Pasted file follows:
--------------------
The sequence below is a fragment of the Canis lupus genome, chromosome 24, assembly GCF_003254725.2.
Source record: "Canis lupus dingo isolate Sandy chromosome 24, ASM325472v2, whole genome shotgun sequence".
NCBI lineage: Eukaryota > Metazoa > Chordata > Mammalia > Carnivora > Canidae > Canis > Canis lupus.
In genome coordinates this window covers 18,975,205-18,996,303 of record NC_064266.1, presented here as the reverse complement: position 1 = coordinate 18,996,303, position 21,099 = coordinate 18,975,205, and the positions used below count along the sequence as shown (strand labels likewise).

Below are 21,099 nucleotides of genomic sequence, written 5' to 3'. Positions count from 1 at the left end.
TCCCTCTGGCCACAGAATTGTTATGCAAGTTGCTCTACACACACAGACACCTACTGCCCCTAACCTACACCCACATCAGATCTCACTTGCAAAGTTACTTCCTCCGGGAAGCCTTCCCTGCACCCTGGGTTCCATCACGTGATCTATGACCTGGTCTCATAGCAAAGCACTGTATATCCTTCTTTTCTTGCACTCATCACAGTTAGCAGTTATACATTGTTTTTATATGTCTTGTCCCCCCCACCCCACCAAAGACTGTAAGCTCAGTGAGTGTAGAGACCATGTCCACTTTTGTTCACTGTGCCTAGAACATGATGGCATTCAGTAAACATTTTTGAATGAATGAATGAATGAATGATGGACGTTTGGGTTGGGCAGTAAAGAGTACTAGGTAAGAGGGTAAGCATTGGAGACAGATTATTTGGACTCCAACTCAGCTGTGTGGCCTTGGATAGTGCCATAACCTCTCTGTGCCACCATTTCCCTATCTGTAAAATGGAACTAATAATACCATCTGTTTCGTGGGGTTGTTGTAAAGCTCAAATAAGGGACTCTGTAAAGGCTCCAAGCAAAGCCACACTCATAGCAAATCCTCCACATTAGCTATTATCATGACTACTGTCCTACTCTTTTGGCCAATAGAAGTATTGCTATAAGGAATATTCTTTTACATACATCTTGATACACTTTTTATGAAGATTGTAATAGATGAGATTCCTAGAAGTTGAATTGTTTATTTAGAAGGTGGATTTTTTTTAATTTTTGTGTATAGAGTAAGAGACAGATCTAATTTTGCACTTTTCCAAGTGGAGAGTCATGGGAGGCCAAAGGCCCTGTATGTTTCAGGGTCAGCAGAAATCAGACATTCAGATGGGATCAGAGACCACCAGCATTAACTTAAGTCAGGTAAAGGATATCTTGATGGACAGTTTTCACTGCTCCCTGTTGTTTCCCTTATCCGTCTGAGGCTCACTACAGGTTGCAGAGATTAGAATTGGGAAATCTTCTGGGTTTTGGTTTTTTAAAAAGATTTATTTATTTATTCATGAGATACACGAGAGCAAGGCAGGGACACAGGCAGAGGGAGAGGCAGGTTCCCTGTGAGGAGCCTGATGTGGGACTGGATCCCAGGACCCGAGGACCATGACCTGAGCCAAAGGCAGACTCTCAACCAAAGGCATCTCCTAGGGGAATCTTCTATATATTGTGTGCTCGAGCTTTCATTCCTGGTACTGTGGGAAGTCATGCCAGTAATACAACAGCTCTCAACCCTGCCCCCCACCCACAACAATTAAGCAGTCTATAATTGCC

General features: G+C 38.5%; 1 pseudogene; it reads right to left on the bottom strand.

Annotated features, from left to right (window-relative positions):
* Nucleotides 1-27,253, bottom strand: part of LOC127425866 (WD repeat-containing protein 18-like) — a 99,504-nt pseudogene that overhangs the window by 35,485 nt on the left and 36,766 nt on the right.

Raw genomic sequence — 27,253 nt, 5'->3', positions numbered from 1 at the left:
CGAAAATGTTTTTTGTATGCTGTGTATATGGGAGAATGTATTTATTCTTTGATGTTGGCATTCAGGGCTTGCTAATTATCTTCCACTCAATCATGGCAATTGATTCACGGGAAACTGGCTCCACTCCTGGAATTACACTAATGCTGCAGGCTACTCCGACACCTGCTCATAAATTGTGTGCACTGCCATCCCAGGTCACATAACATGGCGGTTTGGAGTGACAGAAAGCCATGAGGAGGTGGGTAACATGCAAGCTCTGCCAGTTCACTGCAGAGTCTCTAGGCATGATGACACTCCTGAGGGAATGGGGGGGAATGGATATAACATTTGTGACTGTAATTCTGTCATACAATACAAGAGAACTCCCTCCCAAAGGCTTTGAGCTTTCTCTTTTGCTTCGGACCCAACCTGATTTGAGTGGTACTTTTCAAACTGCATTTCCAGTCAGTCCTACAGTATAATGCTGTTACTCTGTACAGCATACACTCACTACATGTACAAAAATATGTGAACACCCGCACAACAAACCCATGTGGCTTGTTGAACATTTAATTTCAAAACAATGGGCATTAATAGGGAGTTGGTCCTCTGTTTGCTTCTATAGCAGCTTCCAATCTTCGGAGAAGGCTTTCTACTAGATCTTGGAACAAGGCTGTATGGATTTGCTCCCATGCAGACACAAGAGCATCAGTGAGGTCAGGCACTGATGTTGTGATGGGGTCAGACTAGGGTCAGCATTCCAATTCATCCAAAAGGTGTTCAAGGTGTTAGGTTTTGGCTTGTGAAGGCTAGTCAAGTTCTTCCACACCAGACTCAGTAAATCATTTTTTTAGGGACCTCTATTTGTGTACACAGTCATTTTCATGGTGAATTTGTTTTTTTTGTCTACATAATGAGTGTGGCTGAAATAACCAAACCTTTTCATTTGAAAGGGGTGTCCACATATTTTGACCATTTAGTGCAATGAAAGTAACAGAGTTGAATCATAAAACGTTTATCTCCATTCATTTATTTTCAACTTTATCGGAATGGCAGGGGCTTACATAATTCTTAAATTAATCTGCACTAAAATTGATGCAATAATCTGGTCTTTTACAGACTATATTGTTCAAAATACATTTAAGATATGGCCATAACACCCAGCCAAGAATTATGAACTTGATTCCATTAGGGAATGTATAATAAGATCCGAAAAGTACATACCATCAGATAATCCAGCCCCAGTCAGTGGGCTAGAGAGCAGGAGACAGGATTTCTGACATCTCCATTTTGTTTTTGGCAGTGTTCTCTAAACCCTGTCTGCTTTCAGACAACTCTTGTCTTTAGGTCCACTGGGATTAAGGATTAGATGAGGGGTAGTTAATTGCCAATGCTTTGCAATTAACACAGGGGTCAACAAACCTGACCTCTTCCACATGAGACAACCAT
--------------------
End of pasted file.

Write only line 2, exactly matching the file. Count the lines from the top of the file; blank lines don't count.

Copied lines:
Source record: "Canis lupus dingo isolate Sandy chromosome 24, ASM325472v2, whole genome shotgun sequence".